Hunt for new housing chief continues

By Ron Leir

It’s back to the drawing board for the Harrison Housing Authority.
The HHA board of commissioners voted earlier this month to suspend its search for a new executive director.
The commissioners instructed consultant Robert Graham to readvertise for applicants and start all over again, according to interim Executive Director Zinnerford Smith.
Smith said  Graham is in the process of revising the solicitation for the  new housing boss.
“When the new advertisement is ready,” Smith said, “the board will review it and authorize the readvertisement.”
Asked why the commissioners felt they needed to undertake the process anew, Smith said: “They felt they could get more candidates – better-quality candidates – if they did it again.”
Smith said the initial round of advertising drew 52 applicants but half the applications were “just from people looking for work.”
That’s probably a reflection of today’s harsh economic climate and the desperation of people trying to find a job, Smith suggested. Unfortunately, none of those 26 applicants had the qualifications required under federal housing guidelines to be considered seriously for the job, he said.
As for the remaining 26, Smith said the commissioners simply wanted to widen the pool. He said there would be no restrictions on any current candidates reapplying.
The initial posting for the position noted that “a bachelor’s degree or equivalent in business or public administration, law, urban planning or a related field and a minimum of five years experience in upper level management in low and moderate income housing setting (is) required.”
The posting added that “individuals with non-PHA (Public Housing Authority) backgrounds, possessing outstanding qualifications at executive level function and proven records of achievement and vision will be given serious consideration.”
Applicants were required to have certification as a Public Housing Manager or  Certified Property Manager or secure either certification “within a year.”
In other business, Smith said the $1.4 million installation of new air-conditioning units in the Harrison Gardens complex is nearing an end – just in time for summer.
On another housing front, the four remaining trustees of the nonprofit New Town Community Development Corp. (which had been hoping to develop the town’s first affordable senior citizen residence, on a vacant parcel at 774 Harrison Ave.) resigned earlier this month.  They also authorized the group’s volunteer executive director, Michael Rodgers, to transfer the property deed to the town and renew the insurance if necessary, and then voted to dissolve the corporation.
New Town’s action marked the presumed final chapter in an embarrassing dispute between it and Harrison over who was going to be responsible for the property’s development.
The situation was complicated by the fact that Rodgers had been fired from his job as executive director of the HHA last summer after a run-in with Mayor Ray McDonough over a personnel matter. Rodgers has since sued the HHA and the mayor, claiming he was scapegoated for trying to enforce a drug-free workplace.
Jack Rodgers, Michael’s brother and the former longtime Harrison schools’ athletic director, was one of the four New Town board members who quit. He recently issued a statement saying, in part, that his experience on that board “opened my eyes to why nothing ever gets done in Harrison, and why quality people with no other agenda but to serve are no longer willing to take part. The sad thing is that people who I thought were in government for the right reasons are only there to satisfy whatever petty wants and grievances they may have.”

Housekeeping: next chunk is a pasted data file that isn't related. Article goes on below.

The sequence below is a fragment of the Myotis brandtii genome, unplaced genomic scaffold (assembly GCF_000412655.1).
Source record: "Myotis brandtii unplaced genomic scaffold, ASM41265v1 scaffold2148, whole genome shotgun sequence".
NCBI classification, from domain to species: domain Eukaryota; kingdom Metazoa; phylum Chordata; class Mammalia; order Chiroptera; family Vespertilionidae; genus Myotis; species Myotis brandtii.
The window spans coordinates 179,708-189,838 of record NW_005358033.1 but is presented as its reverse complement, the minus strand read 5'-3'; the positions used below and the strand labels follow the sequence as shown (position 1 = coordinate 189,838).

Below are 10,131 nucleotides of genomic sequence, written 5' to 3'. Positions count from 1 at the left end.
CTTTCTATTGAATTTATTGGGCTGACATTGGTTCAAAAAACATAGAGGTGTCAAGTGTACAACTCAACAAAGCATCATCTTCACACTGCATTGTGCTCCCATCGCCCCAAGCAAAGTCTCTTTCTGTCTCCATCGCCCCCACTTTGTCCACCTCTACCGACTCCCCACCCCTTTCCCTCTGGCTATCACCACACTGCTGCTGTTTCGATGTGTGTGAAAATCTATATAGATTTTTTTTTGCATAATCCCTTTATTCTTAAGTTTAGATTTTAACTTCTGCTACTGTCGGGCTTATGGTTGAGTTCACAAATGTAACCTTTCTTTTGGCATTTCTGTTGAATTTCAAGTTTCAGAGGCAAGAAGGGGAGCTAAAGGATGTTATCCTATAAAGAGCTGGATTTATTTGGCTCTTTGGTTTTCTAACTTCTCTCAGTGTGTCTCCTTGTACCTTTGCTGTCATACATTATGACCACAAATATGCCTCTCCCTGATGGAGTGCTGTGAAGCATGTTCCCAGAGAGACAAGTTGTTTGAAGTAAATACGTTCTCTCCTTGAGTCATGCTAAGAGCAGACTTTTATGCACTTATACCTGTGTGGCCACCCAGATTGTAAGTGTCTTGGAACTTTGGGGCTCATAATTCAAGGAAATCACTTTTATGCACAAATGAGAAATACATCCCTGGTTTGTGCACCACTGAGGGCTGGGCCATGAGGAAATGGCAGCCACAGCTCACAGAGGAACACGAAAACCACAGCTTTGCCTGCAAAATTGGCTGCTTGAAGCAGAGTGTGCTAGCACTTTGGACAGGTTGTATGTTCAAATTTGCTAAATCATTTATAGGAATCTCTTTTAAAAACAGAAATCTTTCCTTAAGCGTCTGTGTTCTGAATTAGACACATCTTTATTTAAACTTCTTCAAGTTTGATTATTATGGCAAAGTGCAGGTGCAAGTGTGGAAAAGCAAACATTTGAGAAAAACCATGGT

For several months, New Town and Harrison went back and forth over Rodgers’ insistence that the town needed to file an endorsement of New Town’s application to the state for Balanced Housing funds in support of the affordable Balanced Housing funds in support of the affordable senior building. The town insisted  it had done that two years ago. In the meantime, the town prepared to file its own application to develop the property.
In an April 15 letter to New Town, Town Attorney Paul Zarbetski accused the corporation of “bad faith” in seeking to blame the town for stalling the project.
“New Town has owned the property for two years and has failed to secure the necessary funding for the project,” Zarbetski wrote.
Zarbetski said the town “prepared an on-line application” for Balanced Housing funds after the state recently began making available that aid directly to municipalities and was ready to file “when notice was received from New Town that it was not going to build the project.”
As a result, Zarbetski said, “New Town has left Harrison with no choice but to accept the . . .  deed (for 774 Harrison Ave.), as the town does not want to see this project fail.”
Now that the town is taking over responsibility for the property, it remains to be seen whether it will repay an open mortgage of $475,000 held by Hudson County, which in February 2009, agreed to loan New Town funds from the federal Home Investment Partnerships Program to help facilitate construction of a 16-unit senior residence.
New Town had been tapping some of the funds to pay for expenses such as demolition of the building that had stood on the Harrison Ave. parcel, legal fees to set up the corporation’s nonprofit status and to secure land use approvals, along with fees for a housing consultant, architect and engineer, plus insurance and real estate taxes.

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